Red was a star. Now she’s a target. After a failed assassination attempt on her life, Red finds herself on the run. The city has turned on her, its automated defenses in relentless pursuit. Red’s only ally now is a talking sword – the very same used to try assassinate her.
Transistor is the newest game from Supergiant Games, makers of the marvelous Bastion from 2011, and is quite the departure. Where Bastion was bright and fantastical, Transistor is dark and tense – at least thematically. The artistic stylings of the studio remain in effect, presenting the unwelcoming and mysterious metropolis of Cloudbank gloriously. But the city holds many sinister secrets, and Red’s going to expose them.
The demo opens with Red, clad in a fancy gold dress, presumably having just escaped an encounter with her would-be killers. Afraid and exhausted, she breathes heavily, her steps slow and steady. A few paces away, a sword calls to her – the titular Transistor. Lodged in a dead body (which I assume to be whom the sword’s voice once belonged to), it asks Red to pick it up. She complies. A sudden change of clothes later, and it’s off to figure out what the hell is going on.
Transistor is played via an isometric perspective, a la Bastion. Red moves through the city, which is split into rooms, fighting her way through its automated defenses. Combat is a mixture of real-time and turn-based styles; actions can be executed whenever you wish, but by pressing the R2 button, time stops, allowing Red to plan her actions accordingly.
She starts with only a couple moves – a quick close-range swipe and a long-range sweep of the sword – and picks up more as the demo progresses. New skills appear as the sword absorbs the essence of the recently departed. A fair number of bodies line the streets, the sword able to speak to them. Each skill corresponds to one of the face buttons, up to four able to be equipped at a time.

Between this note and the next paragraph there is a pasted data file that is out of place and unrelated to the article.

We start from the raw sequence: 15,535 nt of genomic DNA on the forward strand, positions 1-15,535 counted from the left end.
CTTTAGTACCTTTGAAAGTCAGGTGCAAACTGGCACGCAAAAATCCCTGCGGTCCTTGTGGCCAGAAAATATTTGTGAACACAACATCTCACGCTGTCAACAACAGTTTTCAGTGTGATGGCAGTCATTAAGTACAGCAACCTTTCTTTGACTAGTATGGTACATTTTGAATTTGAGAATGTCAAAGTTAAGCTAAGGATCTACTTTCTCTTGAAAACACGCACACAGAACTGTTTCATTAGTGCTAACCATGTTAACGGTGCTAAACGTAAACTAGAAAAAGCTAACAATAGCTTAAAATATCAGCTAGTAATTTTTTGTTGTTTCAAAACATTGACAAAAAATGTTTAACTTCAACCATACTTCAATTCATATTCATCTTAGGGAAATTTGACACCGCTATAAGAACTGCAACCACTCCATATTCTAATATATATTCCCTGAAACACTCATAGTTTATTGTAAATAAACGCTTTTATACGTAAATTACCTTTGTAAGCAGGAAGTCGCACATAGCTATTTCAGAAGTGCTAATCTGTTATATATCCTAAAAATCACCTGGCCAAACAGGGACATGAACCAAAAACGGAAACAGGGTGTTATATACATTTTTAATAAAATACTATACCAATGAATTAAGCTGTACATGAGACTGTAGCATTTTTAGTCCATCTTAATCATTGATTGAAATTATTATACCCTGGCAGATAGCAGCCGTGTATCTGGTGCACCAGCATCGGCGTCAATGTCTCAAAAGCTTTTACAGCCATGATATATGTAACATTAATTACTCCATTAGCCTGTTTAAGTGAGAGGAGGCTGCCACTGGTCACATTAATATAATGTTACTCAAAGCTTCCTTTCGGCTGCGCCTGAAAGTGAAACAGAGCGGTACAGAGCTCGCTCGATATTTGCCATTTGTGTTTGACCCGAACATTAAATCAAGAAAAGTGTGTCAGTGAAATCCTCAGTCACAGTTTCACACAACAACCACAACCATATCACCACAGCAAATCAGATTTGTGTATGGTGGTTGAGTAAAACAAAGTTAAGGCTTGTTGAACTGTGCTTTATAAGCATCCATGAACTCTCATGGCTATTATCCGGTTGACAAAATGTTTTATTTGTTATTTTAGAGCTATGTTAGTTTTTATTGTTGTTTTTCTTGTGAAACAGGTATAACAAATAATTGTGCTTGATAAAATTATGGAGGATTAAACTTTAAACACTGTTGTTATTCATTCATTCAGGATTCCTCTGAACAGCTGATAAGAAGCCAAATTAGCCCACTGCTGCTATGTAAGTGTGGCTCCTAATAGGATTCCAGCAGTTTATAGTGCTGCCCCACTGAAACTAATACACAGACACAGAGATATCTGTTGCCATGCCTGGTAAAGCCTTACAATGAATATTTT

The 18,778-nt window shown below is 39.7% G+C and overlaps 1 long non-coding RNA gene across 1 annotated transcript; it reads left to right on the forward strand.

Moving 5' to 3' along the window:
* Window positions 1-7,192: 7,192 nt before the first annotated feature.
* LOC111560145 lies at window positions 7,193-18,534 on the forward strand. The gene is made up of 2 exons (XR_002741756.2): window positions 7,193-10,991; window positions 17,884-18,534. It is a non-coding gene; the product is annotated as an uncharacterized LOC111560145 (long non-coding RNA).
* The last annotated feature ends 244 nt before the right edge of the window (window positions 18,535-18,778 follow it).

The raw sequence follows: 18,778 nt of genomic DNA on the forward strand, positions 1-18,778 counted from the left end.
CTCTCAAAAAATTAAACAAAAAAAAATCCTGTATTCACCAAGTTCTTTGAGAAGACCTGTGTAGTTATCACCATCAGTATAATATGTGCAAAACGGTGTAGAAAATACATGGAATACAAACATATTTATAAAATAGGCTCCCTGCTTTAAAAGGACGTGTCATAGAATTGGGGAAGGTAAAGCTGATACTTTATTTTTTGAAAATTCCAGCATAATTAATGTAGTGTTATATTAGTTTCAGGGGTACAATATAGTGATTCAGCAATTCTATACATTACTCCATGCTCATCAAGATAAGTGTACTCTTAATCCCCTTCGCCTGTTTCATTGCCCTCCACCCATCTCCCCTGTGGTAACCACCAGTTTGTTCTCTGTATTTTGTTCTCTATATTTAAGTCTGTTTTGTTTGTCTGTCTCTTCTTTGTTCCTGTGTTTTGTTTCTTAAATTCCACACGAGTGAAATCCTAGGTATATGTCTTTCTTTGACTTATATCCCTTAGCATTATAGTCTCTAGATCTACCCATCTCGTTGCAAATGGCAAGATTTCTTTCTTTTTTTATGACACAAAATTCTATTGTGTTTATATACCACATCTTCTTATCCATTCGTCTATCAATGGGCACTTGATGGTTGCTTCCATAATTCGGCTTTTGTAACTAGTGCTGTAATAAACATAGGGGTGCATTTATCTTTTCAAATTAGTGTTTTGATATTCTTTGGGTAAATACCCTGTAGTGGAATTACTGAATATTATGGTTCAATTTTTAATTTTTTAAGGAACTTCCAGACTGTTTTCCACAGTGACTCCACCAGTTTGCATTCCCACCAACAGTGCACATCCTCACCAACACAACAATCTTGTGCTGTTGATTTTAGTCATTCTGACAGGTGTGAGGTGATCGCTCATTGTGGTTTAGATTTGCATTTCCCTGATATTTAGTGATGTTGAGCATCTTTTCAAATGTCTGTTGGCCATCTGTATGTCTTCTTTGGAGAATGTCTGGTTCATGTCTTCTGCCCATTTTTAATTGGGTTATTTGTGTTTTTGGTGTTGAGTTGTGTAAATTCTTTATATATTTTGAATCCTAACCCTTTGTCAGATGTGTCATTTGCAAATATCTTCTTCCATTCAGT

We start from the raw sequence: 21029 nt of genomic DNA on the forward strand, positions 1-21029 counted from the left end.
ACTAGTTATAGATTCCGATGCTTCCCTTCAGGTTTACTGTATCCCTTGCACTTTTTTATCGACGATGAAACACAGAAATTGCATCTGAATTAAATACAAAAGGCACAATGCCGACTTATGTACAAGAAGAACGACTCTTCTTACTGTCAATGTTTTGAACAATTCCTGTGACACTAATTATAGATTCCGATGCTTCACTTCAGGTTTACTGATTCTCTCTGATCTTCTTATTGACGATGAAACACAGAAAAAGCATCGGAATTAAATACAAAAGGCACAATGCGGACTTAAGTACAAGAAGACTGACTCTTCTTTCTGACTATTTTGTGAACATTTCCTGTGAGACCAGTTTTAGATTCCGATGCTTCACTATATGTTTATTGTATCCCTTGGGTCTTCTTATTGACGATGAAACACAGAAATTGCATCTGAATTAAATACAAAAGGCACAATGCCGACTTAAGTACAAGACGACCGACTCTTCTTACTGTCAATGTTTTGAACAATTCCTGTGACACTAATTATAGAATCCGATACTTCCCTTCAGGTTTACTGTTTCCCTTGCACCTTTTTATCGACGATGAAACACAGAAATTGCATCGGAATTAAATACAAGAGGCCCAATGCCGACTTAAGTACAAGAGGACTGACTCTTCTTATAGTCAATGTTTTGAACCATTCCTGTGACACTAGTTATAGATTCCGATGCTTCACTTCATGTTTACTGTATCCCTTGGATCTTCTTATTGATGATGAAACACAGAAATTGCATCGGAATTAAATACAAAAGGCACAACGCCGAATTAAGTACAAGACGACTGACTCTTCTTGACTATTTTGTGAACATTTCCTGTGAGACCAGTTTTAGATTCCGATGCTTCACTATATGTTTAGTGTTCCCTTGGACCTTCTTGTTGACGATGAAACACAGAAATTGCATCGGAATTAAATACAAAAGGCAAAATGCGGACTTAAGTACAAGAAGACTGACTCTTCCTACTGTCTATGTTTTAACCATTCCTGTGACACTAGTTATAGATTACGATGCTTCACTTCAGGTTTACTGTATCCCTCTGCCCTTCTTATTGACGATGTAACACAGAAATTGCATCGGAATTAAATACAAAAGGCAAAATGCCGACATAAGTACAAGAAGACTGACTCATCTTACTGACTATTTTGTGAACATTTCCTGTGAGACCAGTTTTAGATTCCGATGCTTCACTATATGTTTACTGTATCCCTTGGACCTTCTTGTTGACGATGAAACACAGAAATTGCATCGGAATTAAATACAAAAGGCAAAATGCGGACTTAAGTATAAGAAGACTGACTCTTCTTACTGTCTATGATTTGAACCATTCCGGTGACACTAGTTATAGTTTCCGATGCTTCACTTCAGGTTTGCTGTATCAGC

Upon entering battle, pillars sprout as foes flood the scene. First it was small turret-esque bots, followed-up by a larger variety. Easily dispatched, but difficult when contending with crowds of them. Then the Youngladies and Jerks showed up (good to see Supergiant Games keeping strong with the fun names for foes). The former creates shadowy clones of itself and is wicked fast, the latter essentially a tank, unloading endless barrages of heavy artillery whilst slowly moving across the field.
The game is entirely playable without using the time-freeze ability, but taking on those tougher foes benefits greatly from strategy. Attacking from behind deals double damage, for instance, a tactic only achievable through planning. Battle moves too fast to do so any other way. A bar at the top of the screen keeps the function’s use controlled, depleting with every step and command set while active. Takes a while to refill, avoiding enemy fire all you can do in the meantime.
Creative Director Greg Kasavin said the combat was born out a desire to harness the drama of turn-based strategy games. To put the player on edge whilst they wait and see if their carefully laid plan plays out as expected. Because adversaries regain mobility upon execution of strategy, things rarely work out ideally. A critical blow misses, targets scatter before a perfectly lined shockwave decimates them. You can spend minutes upon minutes agonizing over every move, but maybe you’d be better off just running in and improvising. It’s quite clever.
Transistor’s still many months away (early 2014 is the release window), but it’s already shaping up nicely. The game is set to launch on PC and PlayStation 4, and we’ll definitely be keeping our eyes on it for more details.